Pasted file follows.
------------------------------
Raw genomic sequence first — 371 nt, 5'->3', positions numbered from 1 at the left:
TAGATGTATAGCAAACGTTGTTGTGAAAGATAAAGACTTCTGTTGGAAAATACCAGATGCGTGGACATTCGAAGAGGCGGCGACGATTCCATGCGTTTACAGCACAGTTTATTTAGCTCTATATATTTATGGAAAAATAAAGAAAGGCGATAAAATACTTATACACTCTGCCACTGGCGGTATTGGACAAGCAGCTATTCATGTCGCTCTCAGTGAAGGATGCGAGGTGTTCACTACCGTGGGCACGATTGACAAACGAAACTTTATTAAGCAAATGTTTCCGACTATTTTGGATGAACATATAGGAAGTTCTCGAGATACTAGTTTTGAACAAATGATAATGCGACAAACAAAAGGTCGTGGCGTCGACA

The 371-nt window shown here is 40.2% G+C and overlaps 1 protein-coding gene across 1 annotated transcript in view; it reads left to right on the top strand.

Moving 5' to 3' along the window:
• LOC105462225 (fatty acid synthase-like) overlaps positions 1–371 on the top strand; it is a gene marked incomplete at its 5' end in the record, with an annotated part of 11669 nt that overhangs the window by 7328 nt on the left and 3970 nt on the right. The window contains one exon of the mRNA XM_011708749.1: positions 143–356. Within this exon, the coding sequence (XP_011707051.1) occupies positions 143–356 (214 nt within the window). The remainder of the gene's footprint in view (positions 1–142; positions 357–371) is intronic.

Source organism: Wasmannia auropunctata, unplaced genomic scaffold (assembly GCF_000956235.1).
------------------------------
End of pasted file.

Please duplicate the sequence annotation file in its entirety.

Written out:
Raw genomic sequence first — 371 nt, 5'->3', positions numbered from 1 at the left:
TAGATGTATAGCAAACGTTGTTGTGAAAGATAAAGACTTCTGTTGGAAAATACCAGATGCGTGGACATTCGAAGAGGCGGCGACGATTCCATGCGTTTACAGCACAGTTTATTTAGCTCTATATATTTATGGAAAAATAAAGAAAGGCGATAAAATACTTATACACTCTGCCACTGGCGGTATTGGACAAGCAGCTATTCATGTCGCTCTCAGTGAAGGATGCGAGGTGTTCACTACCGTGGGCACGATTGACAAACGAAACTTTATTAAGCAAATGTTTCCGACTATTTTGGATGAACATATAGGAAGTTCTCGAGATACTAGTTTTGAACAAATGATAATGCGACAAACAAAAGGTCGTGGCGTCGACA

The 371-nt window shown here is 40.2% G+C and overlaps 1 protein-coding gene across 1 annotated transcript in view; it reads left to right on the top strand.

Moving 5' to 3' along the window:
• LOC105462225 (fatty acid synthase-like) overlaps positions 1–371 on the top strand; it is a gene marked incomplete at its 5' end in the record, with an annotated part of 11669 nt that overhangs the window by 7328 nt on the left and 3970 nt on the right. The window contains one exon of the mRNA XM_011708749.1: positions 143–356. Within this exon, the coding sequence (XP_011707051.1) occupies positions 143–356 (214 nt within the window). The remainder of the gene's footprint in view (positions 1–142; positions 357–371) is intronic.

Source organism: Wasmannia auropunctata, unplaced genomic scaffold (assembly GCF_000956235.1).